The new paper, signed by 34 tech companies, is akin to a “digital Geneva Convention” to govern the rules of engagement in technology.
Here are the big takeaways:
Signatories to the accord will not, among other things, “help governments launch cyberattacks against innocent citizens and enterprises.”
The accord comes amid a wave of new attempts by governments to compel tech companies to decrypt communicattions.
One week ago a group of 34 technology companies signed the “Cybersecurity Tech Accord,” a document that declares that the signatories will protect all of their customers from threats and will not “help governments launch cyberattacks against innocent citizens and enterprises from anywhere.”
The signatories include Microsoft and Facebook, Dell, VMware, HP and HP Enterprise, Cisco, Avast, CloudFlare, F-Secure, Symantec, Trend Micro, BT, Juniper Networks and Telefonica, among others. Notably missing from the list of signatories is Google, which is currently facing an internal revolt over their collaboration with the US Department of Defense on the use of AI to analyze drone footage. Likewise, Apple and Amazon are also conspicuously missing from the list.
The accord, available at www.cybertechaccord.org/accord/, has four key components:
■ We will protect all of our users and customers everywhere.
■ We will oppose cyber attacks on innocent citizens and enterprises from anywhere.
■ We will help empower users, customers and developers to strengthen cybersecurity protection
■ We will partner with each other and with like-minded groups to enhance cybersecurity.
According to a report in The New York Times, the accord was spearheaded by Microsoft President and Chief Legal Officer Brad Smith. For years, Smith has been calling for a “digital Geneva Convention” to mirror the rules of engagement in technology, in the same way that the Geneva Convention sets standards for conduct in war.
In a blog post about the accord, Smith stated that “the success of this alliance is not just about signing a pledge, it’s about execution. That’s why today is just an initial step, and tomorrow we start the important work of growing our alliance and taking effective action together.”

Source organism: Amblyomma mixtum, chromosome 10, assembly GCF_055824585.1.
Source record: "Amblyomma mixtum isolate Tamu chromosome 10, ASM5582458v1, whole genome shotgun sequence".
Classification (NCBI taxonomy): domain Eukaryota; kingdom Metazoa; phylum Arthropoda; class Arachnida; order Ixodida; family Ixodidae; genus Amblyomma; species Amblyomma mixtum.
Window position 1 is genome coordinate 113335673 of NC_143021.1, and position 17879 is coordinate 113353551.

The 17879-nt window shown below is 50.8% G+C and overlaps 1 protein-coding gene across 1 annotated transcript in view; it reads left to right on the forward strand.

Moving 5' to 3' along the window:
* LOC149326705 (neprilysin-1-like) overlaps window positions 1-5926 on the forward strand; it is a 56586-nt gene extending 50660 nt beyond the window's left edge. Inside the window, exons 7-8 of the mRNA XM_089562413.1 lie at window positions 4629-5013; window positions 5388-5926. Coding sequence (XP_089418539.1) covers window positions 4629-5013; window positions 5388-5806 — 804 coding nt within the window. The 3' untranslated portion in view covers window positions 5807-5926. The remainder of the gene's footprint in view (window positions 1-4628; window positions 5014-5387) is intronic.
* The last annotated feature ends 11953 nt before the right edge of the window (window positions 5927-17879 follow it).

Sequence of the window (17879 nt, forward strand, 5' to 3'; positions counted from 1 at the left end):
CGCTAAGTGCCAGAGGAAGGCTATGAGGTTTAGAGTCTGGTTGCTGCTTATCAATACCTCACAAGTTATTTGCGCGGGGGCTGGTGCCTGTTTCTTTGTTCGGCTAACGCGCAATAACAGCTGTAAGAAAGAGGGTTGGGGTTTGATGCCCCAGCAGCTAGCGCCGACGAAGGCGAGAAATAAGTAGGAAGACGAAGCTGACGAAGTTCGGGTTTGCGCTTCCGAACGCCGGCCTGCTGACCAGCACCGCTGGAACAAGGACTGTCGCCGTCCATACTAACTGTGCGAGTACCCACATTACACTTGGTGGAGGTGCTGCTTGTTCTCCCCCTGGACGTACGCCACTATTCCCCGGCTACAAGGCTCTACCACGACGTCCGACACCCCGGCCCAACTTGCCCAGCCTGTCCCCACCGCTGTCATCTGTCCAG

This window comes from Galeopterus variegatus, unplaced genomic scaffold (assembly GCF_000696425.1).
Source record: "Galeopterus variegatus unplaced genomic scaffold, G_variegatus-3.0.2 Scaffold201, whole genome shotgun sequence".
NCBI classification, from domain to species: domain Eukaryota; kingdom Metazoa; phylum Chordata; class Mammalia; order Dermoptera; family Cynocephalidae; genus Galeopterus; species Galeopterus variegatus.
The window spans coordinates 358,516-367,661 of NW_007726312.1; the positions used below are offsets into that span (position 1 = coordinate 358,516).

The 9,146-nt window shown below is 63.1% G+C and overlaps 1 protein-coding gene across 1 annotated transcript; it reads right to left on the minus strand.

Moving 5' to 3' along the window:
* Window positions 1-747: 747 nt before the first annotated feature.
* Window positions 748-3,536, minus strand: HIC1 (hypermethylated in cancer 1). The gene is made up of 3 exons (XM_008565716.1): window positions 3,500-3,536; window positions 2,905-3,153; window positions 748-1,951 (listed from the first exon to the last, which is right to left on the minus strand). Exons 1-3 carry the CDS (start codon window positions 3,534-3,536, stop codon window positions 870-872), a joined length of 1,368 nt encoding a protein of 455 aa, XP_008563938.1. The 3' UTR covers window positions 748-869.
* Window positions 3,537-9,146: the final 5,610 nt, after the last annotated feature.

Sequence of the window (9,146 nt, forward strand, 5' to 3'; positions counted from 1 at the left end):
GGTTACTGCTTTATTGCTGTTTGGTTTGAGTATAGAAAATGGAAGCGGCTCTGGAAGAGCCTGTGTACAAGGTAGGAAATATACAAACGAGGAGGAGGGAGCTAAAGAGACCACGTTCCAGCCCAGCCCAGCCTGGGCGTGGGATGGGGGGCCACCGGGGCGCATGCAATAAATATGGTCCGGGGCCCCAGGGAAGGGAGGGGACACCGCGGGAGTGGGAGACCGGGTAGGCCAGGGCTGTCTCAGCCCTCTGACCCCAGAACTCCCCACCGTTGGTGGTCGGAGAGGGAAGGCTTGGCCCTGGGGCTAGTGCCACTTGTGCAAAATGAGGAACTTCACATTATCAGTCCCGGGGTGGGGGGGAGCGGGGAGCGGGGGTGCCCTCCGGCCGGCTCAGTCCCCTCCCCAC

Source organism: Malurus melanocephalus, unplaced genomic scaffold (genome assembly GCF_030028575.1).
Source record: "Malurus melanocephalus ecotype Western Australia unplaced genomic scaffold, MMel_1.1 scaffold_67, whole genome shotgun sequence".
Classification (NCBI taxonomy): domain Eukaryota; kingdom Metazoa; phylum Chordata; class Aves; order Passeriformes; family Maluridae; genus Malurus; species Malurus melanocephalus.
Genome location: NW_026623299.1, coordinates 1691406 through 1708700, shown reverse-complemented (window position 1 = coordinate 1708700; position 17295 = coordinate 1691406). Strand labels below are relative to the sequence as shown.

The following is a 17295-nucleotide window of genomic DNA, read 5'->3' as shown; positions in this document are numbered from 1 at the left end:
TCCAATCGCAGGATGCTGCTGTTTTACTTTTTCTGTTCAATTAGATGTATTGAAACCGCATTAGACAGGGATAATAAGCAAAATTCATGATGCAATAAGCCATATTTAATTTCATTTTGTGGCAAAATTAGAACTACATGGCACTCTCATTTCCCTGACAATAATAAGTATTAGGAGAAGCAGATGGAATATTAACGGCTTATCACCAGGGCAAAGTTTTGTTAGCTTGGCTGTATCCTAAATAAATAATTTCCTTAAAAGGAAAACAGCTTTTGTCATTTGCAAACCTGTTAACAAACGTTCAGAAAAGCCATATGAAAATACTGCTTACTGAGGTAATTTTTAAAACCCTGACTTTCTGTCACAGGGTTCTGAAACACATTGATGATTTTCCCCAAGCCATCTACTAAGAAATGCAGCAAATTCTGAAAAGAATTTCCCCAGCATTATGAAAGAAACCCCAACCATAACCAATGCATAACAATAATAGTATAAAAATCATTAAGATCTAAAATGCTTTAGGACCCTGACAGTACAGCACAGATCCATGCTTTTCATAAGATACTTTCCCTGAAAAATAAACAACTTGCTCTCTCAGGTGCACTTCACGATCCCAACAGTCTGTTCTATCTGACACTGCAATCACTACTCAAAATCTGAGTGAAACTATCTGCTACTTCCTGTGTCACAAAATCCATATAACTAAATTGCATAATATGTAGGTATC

Facebook’s involvement in the accord rings hollow. The social- media giant is presently embroiled in a scandal involving Cambridge Analytica and related organizations harvesting user data en masse and using it for psychologically tailored political advertising. To that end, a former employee indicated in a testimony to a UK Parliamentary committee that the data collection “far exceeds the previously stated figure of 87 million users.” Facebook’s view of civic responsibility appears nearsighted, as the company has been found to have a “two-tiered” privacy system that favors Facebook executives, leading ZDNet’s Zack Whittaker to declare, “On Facebook, Zuckerberg gets privacy and you get nothing.”
The timing of the accord is important, as it comes just as new life has been breathed into the odyssey of government agencies around the world demanding backdoors into encryption.
We also have to bear in mind that the implementation of the Philippine Data Privacy Act is in full swing, and that on May 25, the European Union’s General Data Protection Regulation will take effect, ushering in the most consequential changes to European Union data-protection law in more than two decades, replacing the EU Data Protection Directive 95/46/EC. The GDPR applies to any company with operations in the European Union but can also apply to non-EU companies that offer goods or services to European Union residents or monitor the behavior of EU residents, such as their online activities. These protected European Union residents are called “Data Subjects” in the GDPR. The GDPR applies not only to companies collecting the personal data of EU residents
(“Data Controllers”) but also any company processing that data (“Data Processors”).
Let me conclude by saying that, in recent years, cybersecurity has risen ever higher up the corporate agenda for the very good reason that incidents and breaches result in significant costs—money or intellectual property stolen, valuable data compromised, business disruption, impaired brand reputation, reduced revenue and/or lowered share price.
More important, the need for cyber-risk assessment and coherent cybersecurity policies in companies is obvious. Companies may want to look at gap analysis, vulnerability tests or penetrations tests—to effectively reduce their cybersecurity exposure.
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